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Is Your Child a Backward Printer?

Is Your Child a Backward Printer?Parents often worry when young children keep reversing letters and numbers in their written work.

When young children first begin to print, it is very common for them to reverse letters and numbers. The most common are b, d, g, p, q, s, 3, 5, and 9.

When a child starts school, backward numbers and letters can affect his understanding of math computations and reading comprehension. By the time a child is in 1st grade, he should start to recognize and self-correct as it is very important that these errors don’t become a “bad habit.”

Here are some simple ways to encourage proper formation of letters and numbers:

  • When you notice reversals on homework, gently ask him to check and see whether he notices anything that needs to be changed. Guide him if he has trouble finding the errors. Then, let him erase and correct.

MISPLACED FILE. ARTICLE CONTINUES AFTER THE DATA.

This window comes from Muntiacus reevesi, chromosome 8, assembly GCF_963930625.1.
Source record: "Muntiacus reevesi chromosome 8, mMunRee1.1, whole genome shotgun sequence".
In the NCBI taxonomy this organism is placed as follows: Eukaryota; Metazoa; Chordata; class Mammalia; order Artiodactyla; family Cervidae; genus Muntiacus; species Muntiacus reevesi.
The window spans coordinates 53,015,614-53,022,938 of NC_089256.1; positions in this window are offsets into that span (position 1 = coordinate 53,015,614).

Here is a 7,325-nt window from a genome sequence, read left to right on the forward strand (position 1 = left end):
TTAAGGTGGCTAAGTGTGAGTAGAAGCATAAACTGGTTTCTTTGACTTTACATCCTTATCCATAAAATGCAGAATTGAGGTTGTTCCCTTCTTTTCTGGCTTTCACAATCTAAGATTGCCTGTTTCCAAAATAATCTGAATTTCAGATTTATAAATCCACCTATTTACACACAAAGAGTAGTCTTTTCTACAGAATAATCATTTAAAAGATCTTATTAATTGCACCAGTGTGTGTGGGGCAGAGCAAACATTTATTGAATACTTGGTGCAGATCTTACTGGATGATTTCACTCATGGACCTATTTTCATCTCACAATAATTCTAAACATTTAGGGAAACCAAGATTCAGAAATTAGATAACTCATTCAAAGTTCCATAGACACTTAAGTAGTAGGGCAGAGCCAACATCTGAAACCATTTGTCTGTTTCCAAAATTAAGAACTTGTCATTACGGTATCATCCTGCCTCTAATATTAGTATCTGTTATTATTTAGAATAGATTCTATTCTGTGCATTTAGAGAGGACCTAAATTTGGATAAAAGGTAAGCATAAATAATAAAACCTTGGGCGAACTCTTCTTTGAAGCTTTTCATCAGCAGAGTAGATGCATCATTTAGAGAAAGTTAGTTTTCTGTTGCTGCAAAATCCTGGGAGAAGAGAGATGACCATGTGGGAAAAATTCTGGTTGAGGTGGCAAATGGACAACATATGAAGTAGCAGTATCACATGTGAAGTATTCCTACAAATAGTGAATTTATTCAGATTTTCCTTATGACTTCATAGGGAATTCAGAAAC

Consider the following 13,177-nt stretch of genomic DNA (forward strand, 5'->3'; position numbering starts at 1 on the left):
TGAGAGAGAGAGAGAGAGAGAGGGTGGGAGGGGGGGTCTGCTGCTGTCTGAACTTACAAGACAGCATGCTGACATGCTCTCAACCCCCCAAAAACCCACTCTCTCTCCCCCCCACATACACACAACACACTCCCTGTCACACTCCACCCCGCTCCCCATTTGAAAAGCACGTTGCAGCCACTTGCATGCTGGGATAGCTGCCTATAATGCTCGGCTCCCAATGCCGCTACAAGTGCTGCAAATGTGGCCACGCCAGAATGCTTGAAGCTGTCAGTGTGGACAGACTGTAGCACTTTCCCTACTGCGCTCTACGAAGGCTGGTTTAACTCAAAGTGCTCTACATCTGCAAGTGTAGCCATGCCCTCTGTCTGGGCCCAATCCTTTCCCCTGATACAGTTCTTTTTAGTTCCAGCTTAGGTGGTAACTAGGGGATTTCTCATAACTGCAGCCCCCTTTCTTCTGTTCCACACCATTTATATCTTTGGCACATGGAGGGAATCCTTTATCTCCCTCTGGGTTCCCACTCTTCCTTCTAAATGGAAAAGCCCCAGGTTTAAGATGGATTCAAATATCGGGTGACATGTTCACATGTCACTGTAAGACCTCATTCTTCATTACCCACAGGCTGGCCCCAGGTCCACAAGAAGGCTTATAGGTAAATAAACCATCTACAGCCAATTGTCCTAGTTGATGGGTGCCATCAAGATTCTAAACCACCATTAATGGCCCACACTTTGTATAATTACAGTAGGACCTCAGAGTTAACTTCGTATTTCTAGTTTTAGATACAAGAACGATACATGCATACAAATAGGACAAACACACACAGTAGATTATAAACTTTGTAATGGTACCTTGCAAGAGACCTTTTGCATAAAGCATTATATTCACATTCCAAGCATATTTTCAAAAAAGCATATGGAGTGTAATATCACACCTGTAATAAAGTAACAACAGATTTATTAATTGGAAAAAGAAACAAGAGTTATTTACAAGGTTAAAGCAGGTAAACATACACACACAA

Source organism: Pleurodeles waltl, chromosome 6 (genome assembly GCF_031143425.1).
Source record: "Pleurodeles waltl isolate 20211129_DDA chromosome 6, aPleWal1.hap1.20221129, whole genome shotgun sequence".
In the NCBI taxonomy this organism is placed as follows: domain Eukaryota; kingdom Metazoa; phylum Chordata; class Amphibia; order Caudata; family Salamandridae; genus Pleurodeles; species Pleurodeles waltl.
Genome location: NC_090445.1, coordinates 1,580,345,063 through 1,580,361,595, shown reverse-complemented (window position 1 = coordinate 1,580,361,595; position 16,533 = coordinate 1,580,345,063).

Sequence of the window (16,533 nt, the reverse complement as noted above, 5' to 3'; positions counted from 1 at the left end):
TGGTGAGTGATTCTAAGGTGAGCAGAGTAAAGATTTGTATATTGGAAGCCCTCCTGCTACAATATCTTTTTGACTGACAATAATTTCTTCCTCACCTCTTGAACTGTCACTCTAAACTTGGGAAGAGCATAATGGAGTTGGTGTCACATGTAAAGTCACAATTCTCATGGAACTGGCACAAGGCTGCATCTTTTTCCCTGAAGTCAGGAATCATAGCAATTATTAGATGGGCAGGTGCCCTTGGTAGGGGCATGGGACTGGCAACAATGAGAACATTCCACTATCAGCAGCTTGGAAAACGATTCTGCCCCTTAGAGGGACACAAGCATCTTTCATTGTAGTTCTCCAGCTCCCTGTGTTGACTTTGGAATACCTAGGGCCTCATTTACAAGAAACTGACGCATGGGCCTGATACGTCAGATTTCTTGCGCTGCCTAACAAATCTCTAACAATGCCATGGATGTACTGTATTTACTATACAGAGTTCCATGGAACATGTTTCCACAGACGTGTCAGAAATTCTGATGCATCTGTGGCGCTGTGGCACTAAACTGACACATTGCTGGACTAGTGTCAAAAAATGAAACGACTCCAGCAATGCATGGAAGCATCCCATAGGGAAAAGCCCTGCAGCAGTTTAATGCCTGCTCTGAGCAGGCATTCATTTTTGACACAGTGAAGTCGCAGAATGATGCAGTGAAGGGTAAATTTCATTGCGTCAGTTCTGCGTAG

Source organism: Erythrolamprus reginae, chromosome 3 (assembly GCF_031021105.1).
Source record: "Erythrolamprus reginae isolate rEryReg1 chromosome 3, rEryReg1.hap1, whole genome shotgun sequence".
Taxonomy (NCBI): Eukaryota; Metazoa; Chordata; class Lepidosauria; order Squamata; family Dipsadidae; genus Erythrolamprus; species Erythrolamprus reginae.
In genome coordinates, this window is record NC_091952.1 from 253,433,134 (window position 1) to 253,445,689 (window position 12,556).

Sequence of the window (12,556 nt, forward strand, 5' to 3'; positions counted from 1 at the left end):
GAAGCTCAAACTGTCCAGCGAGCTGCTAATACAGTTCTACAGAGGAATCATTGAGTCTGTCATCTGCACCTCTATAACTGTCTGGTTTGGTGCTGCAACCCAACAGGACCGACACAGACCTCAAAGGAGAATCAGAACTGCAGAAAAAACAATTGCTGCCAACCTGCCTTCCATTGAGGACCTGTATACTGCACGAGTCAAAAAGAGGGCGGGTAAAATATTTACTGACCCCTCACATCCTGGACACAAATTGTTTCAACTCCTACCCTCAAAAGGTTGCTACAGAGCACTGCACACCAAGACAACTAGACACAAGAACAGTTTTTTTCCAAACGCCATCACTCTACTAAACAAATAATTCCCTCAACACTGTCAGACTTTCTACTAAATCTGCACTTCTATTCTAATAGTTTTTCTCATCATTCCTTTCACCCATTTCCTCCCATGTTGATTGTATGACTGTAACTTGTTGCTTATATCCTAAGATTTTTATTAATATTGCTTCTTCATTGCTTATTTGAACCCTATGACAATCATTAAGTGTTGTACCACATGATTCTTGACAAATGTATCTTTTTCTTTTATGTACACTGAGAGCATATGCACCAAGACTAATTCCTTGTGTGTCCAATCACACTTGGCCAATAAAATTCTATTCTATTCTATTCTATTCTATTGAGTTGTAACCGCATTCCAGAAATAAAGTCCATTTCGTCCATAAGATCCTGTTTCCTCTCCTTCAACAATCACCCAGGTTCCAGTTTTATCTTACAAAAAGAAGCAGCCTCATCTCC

• Keep a simple chart of capital and lowercase letters for her to reference when she’s doing work.
  • Also keep a small number grid handy to reference number formation for math assignments.
  • Try bringing in another sense. Help her roll out clay and form letters or numbers that are giving her trouble.
  • Or, add salt or sand to a small, shirt-size box to practice writing letters and numbers with his finger, then gently shaking to erase.

Since practice makes perfect, have her rewrite correctly any words on papers containing backward letters. She will soon understand that it’s simpler to write the numbers and letters correctly the first time rather than have to erase and make corrections.

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